> Beav

> --
> Please note my E-mail address is now
> beavis dot original at ntlworld dot com (with the obvious
> changes) and

> Beavisland now lives at
> http://www.FoundCollection.com/

--
----------------------------------------------------------------------
 Bob Klenke, Associate Professor     Dept. of Electrical Engineering
                                     School of Engineering
 Phone: (804) 827-7007               601 West Main St., Room 222
 Fax:   (804) 828-4269               ***ia Commonwealth University

----------------------------------------------------------------------
 
 
 

Painting question

Post by Beavi » Wed, 03 Oct 2001 19:50:12



Quote:




> [snip]
> > > > Urethane (poly) is excellent. Fuel proof and hard, but
hells
> > > > teeth it stinks :-)

> > > Yea, and if its the DuPont stuff, with isocyanates, it will
> > kill you
> > > too! From the MSDS sheets:

> > > "If this product contains isocyanates or is used with an
> > isocyanate
> > > activator/hardener, wear a positive-pressure, supplied-air
> > respirator
> > > (NIOSH approved TC-19C) during spray application."

> > > and:

> > > "Exposure to isocyanates may cause respiratory
sensitization.
> > This
> > > effect may be permanent. Symptoms include an asthma-like
> > reaction with
> > > shortness of breath, wheezing, cough or permanent lung
> > sensitization.
> > > This effect may be delayed for several hours after
exposure.
> > Repeated
> > > overexposure to isocyanates may cause a decrease in lung
> > function, which
> > > may be permanent. Individuals with lung or breathing
problems
> > or prior
> > > reactions to isocyanates must not be exposed to vapors or
spray
> > mist of
> > > this product."

> > > I talked with a guy who used it on a giant scale airplane
> > without a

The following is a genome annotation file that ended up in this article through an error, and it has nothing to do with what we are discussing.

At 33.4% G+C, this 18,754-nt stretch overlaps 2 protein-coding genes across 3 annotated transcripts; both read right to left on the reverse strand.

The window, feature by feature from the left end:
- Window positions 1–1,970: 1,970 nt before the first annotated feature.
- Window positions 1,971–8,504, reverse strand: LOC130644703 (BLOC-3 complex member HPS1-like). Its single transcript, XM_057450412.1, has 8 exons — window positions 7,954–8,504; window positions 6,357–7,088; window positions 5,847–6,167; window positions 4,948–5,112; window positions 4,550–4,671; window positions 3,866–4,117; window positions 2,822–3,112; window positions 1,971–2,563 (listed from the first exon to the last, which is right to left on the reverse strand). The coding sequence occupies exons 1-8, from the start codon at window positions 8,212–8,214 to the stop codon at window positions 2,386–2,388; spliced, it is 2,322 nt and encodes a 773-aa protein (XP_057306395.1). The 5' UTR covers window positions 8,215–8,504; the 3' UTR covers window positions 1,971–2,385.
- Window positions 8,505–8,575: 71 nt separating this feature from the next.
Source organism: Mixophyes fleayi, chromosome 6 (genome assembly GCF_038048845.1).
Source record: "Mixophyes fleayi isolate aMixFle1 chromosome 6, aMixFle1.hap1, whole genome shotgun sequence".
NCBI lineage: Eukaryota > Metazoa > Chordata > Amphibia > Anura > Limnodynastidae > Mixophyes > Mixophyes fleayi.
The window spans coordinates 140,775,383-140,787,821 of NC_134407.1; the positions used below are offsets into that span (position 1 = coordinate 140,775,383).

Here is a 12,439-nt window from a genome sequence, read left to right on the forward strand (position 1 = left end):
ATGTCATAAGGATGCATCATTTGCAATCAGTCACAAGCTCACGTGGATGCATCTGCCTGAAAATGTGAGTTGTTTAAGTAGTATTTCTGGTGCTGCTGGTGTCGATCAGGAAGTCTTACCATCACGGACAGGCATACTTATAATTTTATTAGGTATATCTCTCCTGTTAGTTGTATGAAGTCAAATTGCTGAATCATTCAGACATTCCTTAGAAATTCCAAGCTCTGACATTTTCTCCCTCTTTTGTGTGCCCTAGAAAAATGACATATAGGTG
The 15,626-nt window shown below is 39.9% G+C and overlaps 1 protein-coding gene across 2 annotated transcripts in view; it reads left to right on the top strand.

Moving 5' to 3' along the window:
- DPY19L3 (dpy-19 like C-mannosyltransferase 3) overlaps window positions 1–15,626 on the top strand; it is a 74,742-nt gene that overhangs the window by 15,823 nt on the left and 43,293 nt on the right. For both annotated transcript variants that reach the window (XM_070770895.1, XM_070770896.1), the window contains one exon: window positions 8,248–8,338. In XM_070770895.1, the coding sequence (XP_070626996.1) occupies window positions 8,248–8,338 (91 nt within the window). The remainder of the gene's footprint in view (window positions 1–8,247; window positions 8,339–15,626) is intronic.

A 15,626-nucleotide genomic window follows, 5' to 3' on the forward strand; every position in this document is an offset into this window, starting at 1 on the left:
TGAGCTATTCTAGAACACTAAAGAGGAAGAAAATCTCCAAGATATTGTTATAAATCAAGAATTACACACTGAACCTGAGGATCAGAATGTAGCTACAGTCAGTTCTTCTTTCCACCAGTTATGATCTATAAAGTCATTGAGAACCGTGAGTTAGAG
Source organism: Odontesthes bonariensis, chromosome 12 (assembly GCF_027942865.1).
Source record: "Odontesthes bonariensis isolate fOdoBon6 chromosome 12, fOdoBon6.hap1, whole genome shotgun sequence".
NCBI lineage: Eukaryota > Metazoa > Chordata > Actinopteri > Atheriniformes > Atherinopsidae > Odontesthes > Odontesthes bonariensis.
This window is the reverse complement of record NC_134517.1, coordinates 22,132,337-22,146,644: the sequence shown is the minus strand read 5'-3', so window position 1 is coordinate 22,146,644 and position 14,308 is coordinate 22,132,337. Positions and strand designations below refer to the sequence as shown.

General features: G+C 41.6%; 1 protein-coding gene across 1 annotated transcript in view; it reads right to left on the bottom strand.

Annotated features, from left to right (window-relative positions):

> > > respirator and the next day found himself in the hospital
with
> > shortness
> > > of breath and bleeding lungs.

> > > I hope you're not smelling this stuff! The stuff is rock
hard
> > and
> > > crystal clear though as long as you have the equipment to
use
> > it
> > > right...

> > I won't touch it without wearing an air-fed, and anyone who
does
> > is a fool.

> I would agree with that. My problem with using it is that my
only heated
> spray area is in the garage in which also resides the air
handling unit
> for the 1st floor of my house! The only solution to that has
been to get
> a professional to apply the clear coat in the few instances
that I've
> used it. This tends to get quite expensive.

You're going to the wrong places to get it top coated Bob. I've
taken one or two canopies to a local car repair shop in the past
and just asked them to squirt the lacquer on when they next do a
job.

All they've ever charged me (and it's not really a charge) is a
drink. Canopies don't even take "a tenth" (1/10th litre) which is
pretty hard to measure for costing purposes, so it gets chalked
up to spillage. I've even done other folks' canopies using the
same "rule".

If  I'm lacquering a big job, then including spraying a canopy
costs less than *** all, so I do it as I would a boot spoiler
or a wing mirror, hang it up and give it a squirt as I wander
around the car:-)

In your case, I wouldn't be spraying in the garage though, not if
you feed air from there to some other part of your house.

Beav

--
Please note my E-mail address is now
beavis dot original at ntlworld dot com (with the obvious
changes) and

Beavisland now lives at
http://www.FoundCollection.com/